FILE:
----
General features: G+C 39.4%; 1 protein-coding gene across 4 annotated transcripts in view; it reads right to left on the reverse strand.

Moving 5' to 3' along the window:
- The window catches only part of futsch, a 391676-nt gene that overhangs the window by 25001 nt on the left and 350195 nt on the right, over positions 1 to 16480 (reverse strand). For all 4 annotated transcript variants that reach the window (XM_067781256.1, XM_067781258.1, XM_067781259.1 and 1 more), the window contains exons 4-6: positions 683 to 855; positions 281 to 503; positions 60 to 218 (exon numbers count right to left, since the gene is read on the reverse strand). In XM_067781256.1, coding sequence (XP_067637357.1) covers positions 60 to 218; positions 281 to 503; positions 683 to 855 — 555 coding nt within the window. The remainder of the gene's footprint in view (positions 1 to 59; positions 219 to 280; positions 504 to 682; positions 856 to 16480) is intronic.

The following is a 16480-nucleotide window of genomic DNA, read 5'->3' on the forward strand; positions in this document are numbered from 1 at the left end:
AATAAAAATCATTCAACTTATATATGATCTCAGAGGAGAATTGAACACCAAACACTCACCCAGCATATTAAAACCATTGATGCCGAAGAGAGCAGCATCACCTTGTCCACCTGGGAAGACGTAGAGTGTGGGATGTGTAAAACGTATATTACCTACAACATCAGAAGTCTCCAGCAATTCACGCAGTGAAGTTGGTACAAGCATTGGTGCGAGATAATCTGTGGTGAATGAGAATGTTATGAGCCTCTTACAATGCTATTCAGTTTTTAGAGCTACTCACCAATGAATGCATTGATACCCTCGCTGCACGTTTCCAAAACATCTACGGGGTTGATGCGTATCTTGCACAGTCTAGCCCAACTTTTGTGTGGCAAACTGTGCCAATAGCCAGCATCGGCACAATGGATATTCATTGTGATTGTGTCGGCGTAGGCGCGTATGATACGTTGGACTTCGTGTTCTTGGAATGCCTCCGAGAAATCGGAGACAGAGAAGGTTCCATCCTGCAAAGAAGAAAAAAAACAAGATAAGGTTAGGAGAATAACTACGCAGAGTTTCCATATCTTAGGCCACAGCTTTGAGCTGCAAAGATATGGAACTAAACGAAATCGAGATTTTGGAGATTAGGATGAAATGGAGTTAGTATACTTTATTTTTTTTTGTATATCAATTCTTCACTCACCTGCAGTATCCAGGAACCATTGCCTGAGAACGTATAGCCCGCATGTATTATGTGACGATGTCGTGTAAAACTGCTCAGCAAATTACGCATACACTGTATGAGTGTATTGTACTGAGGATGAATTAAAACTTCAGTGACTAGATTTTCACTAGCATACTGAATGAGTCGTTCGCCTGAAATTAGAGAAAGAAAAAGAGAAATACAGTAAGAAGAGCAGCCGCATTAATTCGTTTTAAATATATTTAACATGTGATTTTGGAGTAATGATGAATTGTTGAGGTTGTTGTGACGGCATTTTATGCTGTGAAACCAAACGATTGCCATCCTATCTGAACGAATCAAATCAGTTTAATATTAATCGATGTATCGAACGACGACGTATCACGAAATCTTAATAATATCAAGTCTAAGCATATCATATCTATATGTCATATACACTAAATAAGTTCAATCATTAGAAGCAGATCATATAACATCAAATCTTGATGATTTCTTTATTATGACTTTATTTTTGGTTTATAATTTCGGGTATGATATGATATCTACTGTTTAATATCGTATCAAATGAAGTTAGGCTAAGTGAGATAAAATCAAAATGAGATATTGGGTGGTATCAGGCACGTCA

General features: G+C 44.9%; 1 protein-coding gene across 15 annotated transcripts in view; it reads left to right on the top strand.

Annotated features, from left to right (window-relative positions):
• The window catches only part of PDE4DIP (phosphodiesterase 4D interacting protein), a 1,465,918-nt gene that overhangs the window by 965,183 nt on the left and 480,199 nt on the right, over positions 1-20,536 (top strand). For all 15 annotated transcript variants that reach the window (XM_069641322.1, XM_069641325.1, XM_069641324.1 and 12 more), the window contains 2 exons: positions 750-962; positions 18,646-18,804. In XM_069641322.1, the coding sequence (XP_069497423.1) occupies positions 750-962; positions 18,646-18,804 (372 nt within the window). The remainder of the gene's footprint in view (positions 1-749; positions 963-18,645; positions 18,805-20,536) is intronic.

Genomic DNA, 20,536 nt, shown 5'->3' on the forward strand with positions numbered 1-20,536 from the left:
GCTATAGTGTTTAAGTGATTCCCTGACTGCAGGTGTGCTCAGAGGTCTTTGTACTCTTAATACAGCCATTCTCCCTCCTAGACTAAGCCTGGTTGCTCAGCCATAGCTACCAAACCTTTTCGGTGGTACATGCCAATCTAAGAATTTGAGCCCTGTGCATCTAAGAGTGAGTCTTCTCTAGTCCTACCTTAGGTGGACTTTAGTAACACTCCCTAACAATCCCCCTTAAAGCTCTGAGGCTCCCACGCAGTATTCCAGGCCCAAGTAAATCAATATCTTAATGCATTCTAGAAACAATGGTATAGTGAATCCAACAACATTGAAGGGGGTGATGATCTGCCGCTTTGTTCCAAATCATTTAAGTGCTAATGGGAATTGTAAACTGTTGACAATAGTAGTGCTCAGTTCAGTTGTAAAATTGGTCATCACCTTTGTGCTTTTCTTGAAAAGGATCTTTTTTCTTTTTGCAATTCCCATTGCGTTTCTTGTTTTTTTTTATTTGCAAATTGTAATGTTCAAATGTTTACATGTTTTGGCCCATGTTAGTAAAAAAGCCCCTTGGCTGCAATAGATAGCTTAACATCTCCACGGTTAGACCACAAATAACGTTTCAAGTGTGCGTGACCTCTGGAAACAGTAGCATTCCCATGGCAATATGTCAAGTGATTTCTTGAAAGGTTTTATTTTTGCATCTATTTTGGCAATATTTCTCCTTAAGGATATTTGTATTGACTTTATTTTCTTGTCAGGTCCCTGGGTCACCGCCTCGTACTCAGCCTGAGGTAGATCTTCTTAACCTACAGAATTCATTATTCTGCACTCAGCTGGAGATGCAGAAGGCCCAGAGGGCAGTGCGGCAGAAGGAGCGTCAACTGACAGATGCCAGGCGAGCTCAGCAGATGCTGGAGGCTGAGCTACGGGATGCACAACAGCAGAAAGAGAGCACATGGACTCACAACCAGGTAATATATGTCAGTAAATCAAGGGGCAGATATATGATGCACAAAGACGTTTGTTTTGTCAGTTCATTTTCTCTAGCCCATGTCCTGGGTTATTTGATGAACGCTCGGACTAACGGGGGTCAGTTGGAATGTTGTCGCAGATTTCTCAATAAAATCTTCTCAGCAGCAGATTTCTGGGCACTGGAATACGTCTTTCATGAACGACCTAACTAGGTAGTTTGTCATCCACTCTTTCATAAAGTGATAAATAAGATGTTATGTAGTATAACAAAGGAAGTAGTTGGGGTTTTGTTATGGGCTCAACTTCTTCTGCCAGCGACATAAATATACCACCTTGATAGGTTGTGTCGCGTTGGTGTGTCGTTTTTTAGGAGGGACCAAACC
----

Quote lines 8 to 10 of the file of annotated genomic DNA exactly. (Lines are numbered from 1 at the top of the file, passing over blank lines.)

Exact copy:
• The window catches only part of PDE4DIP (phosphodiesterase 4D interacting protein), a 1,465,918-nt gene that overhangs the window by 965,183 nt on the left and 480,199 nt on the right, over positions 1-20,536 (top strand). For all 15 annotated transcript variants that reach the window (XM_069641322.1, XM_069641325.1, XM_069641324.1 and 12 more), the window contains 2 exons: positions 750-962; positions 18,646-18,804. In XM_069641322.1, the coding sequence (XP_069497423.1) occupies positions 750-962; positions 18,646-18,804 (372 nt within the window). The remainder of the gene's footprint in view (positions 1-749; positions 963-18,645; positions 18,805-20,536) is intronic.

Genomic DNA, 20,536 nt, shown 5'->3' on the forward strand with positions numbered 1-20,536 from the left:
GCTATAGTGTTTAAGTGATTCCCTGACTGCAGGTGTGCTCAGAGGTCTTTGTACTCTTAATACAGCCATTCTCCCTCCTAGACTAAGCCTGGTTGCTCAGCCATAGCTACCAAACCTTTTCGGTGGTACATGCCAATCTAAGAATTTGAGCCCTGTGCATCTAAGAGTGAGTCTTCTCTAGTCCTACCTTAGGTGGACTTTAGTAACACTCCCTAACAATCCCCCTTAAAGCTCTGAGGCTCCCACGCAGTATTCCAGGCCCAAGTAAATCAATATCTTAATGCATTCTAGAAACAATGGTATAGTGAATCCAACAACATTGAAGGGGGTGATGATCTGCCGCTTTGTTCCAAATCATTTAAGTGCTAATGGGAATTGTAAACTGTTGACAATAGTAGTGCTCAGTTCAGTTGTAAAATTGGTCATCACCTTTGTGCTTTTCTTGAAAAGGATCTTTTTTCTTTTTGCAATTCCCATTGCGTTTCTTGTTTTTTTTTATTTGCAAATTGTAATGTTCAAATGTTTACATGTTTTGGCCCATGTTAGTAAAAAAGCCCCTTGGCTGCAATAGATAGCTTAACATCTCCACGGTTAGACCACAAATAACGTTTCAAGTGTGCGTGACCTCTGGAAACAGTAGCATTCCCATGGCAATATGTCAAGTGATTTCTTGAAAGGTTTTATTTTTGCATCTATTTTGGCAATATTTCTCCTTAAGGATATTTGTATTGACTTTATTTTCTTGTCAGGTCCCTGGGTCACCGCCTCGTACTCAGCCTGAGGTAGATCTTCTTAACCTACAGAATTCATTATTCTGCACTCAGCTGGAGATGCAGAAGGCCCAGAGGGCAGTGCGGCAGAAGGAGCGTCAACTGACAGATGCCAGGCGAGCTCAGCAGATGCTGGAGGCTGAGCTACGGGATGCACAACAGCAGAAAGAGAGCACATGGACTCACAACCAGGTAATATATGTCAGTAAATCAAGGGGCAGATATATGATGCACAAAGACGTTTGTTTTGTCAGTTCATTTTCTCTAGCCCATGTCCTGGGTTATTTGATGAACGCTCGGACTAACGGGGGTCAGTTGGAATGTTGTCGCAGATTTCTCAATAAAATCTTCTCAGCAGCAGATTTCTGGGCACTGGAATACGTCTTTCATGAACGACCTAACTAGGTAGTTTGTCATCCACTCTTTCATAAAGTGATAAATAAGATGTTATGTAGTATAACAAAGGAAGTAGTTGGGGTTTTGTTATGGGCTCAACTTCTTCTGCCAGCGACATAAATATACCACCTTGATAGGTTGTGTCGCGTTGGTGTGTCGTTTTTTAGGAGGGACCAAACC